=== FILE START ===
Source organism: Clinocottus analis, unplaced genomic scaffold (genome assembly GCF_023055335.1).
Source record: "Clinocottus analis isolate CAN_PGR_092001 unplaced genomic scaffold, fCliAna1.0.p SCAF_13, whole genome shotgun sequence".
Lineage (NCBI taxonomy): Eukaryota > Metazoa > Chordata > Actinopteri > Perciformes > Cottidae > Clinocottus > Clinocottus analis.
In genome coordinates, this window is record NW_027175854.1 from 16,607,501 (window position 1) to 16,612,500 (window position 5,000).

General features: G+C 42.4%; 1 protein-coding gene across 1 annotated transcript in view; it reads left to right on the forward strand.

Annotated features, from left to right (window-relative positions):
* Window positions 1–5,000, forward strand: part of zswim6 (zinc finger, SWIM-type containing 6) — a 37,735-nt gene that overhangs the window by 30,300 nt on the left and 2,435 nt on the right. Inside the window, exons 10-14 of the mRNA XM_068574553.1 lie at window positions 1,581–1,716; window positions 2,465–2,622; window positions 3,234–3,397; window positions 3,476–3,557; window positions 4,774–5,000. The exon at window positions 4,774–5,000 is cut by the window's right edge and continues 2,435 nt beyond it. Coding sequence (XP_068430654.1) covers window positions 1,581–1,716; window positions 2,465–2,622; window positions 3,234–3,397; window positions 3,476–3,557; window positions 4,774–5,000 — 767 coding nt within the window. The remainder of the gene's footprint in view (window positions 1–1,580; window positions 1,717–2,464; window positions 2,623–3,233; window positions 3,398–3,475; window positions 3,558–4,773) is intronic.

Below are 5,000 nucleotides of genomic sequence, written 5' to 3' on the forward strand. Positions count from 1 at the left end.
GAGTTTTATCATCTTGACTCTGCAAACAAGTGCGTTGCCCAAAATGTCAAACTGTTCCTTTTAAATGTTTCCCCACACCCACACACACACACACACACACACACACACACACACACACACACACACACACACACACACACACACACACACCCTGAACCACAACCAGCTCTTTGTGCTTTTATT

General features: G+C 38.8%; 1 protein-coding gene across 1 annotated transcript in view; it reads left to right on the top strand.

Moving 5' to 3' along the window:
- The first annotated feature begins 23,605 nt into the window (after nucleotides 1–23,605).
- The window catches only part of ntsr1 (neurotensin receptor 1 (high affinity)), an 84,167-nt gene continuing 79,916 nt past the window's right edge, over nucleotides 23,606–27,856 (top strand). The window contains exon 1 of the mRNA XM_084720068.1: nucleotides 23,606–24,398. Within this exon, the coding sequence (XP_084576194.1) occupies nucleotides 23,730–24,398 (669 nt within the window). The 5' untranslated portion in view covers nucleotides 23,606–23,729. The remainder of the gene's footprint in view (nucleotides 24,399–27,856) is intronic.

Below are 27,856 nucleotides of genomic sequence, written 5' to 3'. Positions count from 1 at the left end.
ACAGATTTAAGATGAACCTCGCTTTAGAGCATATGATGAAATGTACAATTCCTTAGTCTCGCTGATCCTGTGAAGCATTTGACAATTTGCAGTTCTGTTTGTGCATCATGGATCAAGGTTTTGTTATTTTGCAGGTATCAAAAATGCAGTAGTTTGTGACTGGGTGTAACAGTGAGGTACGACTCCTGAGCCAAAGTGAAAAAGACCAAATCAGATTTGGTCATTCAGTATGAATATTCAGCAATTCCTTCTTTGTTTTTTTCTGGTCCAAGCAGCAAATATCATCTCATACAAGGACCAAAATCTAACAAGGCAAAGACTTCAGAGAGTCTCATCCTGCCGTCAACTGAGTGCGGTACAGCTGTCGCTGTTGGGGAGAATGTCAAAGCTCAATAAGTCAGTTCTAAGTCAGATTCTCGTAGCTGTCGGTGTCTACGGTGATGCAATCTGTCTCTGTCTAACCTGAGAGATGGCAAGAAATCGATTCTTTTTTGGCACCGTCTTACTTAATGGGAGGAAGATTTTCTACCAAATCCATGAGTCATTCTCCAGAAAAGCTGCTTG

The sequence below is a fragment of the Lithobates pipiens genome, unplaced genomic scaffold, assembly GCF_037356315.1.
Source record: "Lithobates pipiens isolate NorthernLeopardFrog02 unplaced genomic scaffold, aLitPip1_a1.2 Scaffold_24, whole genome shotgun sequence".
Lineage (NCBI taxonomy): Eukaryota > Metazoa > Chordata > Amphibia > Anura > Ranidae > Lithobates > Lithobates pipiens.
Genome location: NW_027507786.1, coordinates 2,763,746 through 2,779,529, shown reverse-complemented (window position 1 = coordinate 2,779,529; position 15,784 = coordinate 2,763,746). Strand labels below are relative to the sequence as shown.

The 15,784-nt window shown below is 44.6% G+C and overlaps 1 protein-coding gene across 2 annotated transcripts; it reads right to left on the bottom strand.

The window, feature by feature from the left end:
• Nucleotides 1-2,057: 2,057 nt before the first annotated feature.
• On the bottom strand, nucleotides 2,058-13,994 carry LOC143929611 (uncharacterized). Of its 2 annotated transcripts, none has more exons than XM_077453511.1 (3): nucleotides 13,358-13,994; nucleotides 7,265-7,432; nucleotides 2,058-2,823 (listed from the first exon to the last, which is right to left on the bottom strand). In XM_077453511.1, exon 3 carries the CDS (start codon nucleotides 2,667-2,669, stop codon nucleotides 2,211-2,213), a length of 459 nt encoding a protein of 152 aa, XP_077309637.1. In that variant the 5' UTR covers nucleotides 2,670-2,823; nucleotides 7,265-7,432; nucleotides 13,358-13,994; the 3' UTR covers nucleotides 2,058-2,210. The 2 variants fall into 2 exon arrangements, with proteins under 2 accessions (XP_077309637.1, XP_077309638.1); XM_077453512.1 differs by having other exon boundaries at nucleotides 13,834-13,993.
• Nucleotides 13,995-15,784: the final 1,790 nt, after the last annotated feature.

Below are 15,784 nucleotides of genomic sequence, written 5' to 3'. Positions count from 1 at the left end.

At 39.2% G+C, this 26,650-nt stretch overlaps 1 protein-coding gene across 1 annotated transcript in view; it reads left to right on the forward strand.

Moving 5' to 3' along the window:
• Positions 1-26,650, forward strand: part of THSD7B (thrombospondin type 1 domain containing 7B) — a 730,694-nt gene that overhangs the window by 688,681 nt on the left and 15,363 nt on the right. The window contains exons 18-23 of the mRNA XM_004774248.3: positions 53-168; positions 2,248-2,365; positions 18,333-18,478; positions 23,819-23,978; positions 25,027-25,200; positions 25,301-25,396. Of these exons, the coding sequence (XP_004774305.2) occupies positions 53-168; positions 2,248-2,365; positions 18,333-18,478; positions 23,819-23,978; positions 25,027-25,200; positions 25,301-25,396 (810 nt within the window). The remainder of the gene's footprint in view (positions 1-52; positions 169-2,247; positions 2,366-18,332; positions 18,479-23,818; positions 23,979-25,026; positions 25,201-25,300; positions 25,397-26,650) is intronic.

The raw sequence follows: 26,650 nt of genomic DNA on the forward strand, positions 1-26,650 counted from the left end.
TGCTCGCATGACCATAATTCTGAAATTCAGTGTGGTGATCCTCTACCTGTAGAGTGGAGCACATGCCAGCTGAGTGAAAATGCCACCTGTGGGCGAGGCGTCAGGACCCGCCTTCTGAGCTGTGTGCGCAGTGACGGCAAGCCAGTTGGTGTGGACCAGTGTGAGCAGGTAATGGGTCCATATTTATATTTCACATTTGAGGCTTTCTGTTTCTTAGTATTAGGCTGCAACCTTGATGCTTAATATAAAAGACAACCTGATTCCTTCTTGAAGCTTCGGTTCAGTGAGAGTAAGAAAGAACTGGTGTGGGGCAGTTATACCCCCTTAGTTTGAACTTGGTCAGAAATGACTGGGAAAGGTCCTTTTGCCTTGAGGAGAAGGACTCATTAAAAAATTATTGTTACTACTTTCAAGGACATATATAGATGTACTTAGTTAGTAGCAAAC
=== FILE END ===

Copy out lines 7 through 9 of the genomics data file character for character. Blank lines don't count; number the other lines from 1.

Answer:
* Window positions 1–5,000, forward strand: part of zswim6 (zinc finger, SWIM-type containing 6) — a 37,735-nt gene that overhangs the window by 30,300 nt on the left and 2,435 nt on the right. Inside the window, exons 10-14 of the mRNA XM_068574553.1 lie at window positions 1,581–1,716; window positions 2,465–2,622; window positions 3,234–3,397; window positions 3,476–3,557; window positions 4,774–5,000. The exon at window positions 4,774–5,000 is cut by the window's right edge and continues 2,435 nt beyond it. Coding sequence (XP_068430654.1) covers window positions 1,581–1,716; window positions 2,465–2,622; window positions 3,234–3,397; window positions 3,476–3,557; window positions 4,774–5,000 — 767 coding nt within the window. The remainder of the gene's footprint in view (window positions 1–1,580; window positions 1,717–2,464; window positions 2,623–3,233; window positions 3,398–3,475; window positions 3,558–4,773) is intronic.

Below are 5,000 nucleotides of genomic sequence, written 5' to 3' on the forward strand. Positions count from 1 at the left end.
GAGTTTTATCATCTTGACTCTGCAAACAAGTGCGTTGCCCAAAATGTCAAACTGTTCCTTTTAAATGTTTCCCCACACCCACACACACACACACACACACACACACACACACACACACACACACACACACACACACACACACACACACACCCTGAACCACAACCAGCTCTTTGTGCTTTTATT